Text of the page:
News Recap: April 26, 2019

A weekly update of art world news.


An Iowa Prison’s Ban on Nude Artwork and Imagery Faces Legal Challenge
Inmates at an Iowa prison have filed a lawsuit against the Iowa Department of Corrections against a statute that bans inmates from viewing or producing images that exhibit nudity or “sexually explicit” content. Inmates argue that the law deprives them of joy and happiness in the arts, which prohibits them from viewing classic masterpieces that depict bare breasts or male genitalia. Iowa Department of Corrections and Iowa state legislature argue that such images interfere with the rehabilitation of inmates and that viewing nude images could increase sexual violence and aggression towards staff. Lawyers on behalf of the inmates argue that art has the capacity to inspire anyone, no matter their life situation, and that the censorship of nudity as a whole is purely unjust.
Read the full story (The Art Newspaper)

Kehinde Wiley Obama Portrait Used in Trump Fundraising Efforts for 2020
Donald Trump’s campaign has created an online gift store to raise funds for his 2020 reelection campaign. The store contains Trumpian classics such as the “MAGA” hats and “WITCH HUNT!” beer cozies. A T-shirt inspired by Kehinde Wiley’s portrait of President Barack Obama has recently been added to the inventory. Wiley’s portrait resides in the National Portrait Gallery in Washington, D.C. The T-shirt image depicts Obama “spying” on Trump through photoshopped bushes made of Wiley’s symbolic floral background. The shirt also prompts viewers to text the phrase “spy” to a 5-digit number. Currently Trump’s reelection campaign has made no comment as to whether Wiley had been granted permission to use this image.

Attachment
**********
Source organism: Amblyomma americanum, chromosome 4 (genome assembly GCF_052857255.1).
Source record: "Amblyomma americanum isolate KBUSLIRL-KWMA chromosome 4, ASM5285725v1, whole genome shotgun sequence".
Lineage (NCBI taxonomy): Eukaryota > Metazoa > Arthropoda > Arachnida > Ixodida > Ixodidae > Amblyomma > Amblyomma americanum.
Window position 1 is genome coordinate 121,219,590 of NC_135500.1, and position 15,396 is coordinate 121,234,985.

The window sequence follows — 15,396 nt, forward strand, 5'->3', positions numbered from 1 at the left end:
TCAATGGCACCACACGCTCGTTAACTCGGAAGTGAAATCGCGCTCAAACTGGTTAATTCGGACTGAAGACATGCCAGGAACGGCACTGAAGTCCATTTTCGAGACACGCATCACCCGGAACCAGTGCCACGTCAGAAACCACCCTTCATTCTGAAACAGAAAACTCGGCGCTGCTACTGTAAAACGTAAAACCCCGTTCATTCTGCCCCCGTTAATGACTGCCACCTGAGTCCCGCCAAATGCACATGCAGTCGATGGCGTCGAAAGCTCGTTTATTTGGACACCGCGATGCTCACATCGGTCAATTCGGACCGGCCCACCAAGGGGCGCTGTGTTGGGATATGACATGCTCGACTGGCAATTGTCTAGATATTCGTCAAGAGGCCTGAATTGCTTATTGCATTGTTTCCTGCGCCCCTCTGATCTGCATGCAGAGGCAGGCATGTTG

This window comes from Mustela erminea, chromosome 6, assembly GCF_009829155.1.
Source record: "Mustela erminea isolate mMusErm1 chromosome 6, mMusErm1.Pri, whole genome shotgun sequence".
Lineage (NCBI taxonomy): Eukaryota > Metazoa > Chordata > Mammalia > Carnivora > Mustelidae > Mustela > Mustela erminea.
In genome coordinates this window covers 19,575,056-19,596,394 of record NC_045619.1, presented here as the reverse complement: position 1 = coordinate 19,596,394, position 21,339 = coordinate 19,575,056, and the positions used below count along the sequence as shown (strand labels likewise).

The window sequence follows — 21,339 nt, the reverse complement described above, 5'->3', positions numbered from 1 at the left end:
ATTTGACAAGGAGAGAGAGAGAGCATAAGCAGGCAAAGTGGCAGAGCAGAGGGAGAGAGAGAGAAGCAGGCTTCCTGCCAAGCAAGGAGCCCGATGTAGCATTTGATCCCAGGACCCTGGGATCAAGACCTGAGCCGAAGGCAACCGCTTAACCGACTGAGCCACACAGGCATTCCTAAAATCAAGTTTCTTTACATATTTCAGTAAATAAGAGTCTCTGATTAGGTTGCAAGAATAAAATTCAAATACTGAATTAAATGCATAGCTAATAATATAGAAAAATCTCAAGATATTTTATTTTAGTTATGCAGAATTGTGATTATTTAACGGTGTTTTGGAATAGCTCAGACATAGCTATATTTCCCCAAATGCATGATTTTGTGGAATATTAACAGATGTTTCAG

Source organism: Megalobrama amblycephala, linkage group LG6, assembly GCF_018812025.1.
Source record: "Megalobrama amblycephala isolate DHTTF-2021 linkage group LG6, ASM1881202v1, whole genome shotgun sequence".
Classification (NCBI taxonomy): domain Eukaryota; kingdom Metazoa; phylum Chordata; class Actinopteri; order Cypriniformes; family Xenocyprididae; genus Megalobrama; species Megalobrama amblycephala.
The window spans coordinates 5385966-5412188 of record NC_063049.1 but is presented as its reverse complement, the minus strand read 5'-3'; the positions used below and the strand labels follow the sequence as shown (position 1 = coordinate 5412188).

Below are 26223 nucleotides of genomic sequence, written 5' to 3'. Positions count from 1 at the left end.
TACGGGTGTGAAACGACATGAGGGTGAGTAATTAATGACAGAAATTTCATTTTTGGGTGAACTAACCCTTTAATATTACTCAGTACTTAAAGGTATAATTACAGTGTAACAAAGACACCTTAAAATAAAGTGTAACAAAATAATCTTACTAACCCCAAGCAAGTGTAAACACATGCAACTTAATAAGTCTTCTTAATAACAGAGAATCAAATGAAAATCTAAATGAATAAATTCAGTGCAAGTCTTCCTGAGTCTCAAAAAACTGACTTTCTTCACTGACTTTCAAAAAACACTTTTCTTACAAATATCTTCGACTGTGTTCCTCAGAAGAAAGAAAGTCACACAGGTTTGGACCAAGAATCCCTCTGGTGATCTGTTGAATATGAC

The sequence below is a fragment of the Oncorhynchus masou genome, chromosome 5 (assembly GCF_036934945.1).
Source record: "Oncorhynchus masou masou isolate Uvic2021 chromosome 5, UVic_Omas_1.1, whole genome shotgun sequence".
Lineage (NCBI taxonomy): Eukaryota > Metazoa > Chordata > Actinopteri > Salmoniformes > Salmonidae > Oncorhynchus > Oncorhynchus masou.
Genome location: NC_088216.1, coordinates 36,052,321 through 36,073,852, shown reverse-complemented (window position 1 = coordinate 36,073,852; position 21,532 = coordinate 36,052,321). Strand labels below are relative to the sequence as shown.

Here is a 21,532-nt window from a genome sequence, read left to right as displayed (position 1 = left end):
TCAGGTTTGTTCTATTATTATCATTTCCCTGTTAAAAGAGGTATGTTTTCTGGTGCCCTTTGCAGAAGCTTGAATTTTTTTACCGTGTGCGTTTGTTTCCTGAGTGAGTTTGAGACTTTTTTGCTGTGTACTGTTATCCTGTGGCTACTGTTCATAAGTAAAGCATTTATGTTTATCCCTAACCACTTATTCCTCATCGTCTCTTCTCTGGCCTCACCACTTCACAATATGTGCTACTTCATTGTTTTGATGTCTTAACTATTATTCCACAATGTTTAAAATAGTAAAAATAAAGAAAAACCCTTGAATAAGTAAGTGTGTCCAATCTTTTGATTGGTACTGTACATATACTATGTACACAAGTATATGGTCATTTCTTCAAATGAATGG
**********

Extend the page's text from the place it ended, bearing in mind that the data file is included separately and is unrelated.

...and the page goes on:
Read the full story (Hyperallergic)

Mirror Artist Monir Shahroudy Farmanfarmaian Dies at 97
Iranian artist Monir Shahroudy Farmanfarmaian has died at the age of 19. Her practice involved intricately alluring mosaics comprised of mirrors and glass. Born in 1922 in Gazvin, Iran, Farmanfarmaian finished university at the University of Tehran before moving to New York City in 1944. In the states she continued her studies at Cornell University, Parsons Design School, as well as the Art Students League. Returning to Tehran in the late 1950s, Farmanfarmaian began an artistic path following influence from geometric forms and traditional Iranian arts, particularly Aineh Kari, the 16th century Iranian method of making mosaics from broken pieces of imported European glasswork. About a decade later, she began to incorporate mirrors into her mosaic, a material for which she became best known. Her work now is on view across the globe in some of the most prominent collections including the Metropolitan Museum of Art in NYC, the Museum of Contemporary Art, Chicago, the Tehran Museum of Contemporary Art, and many more.
Read the full story (ArtNet News)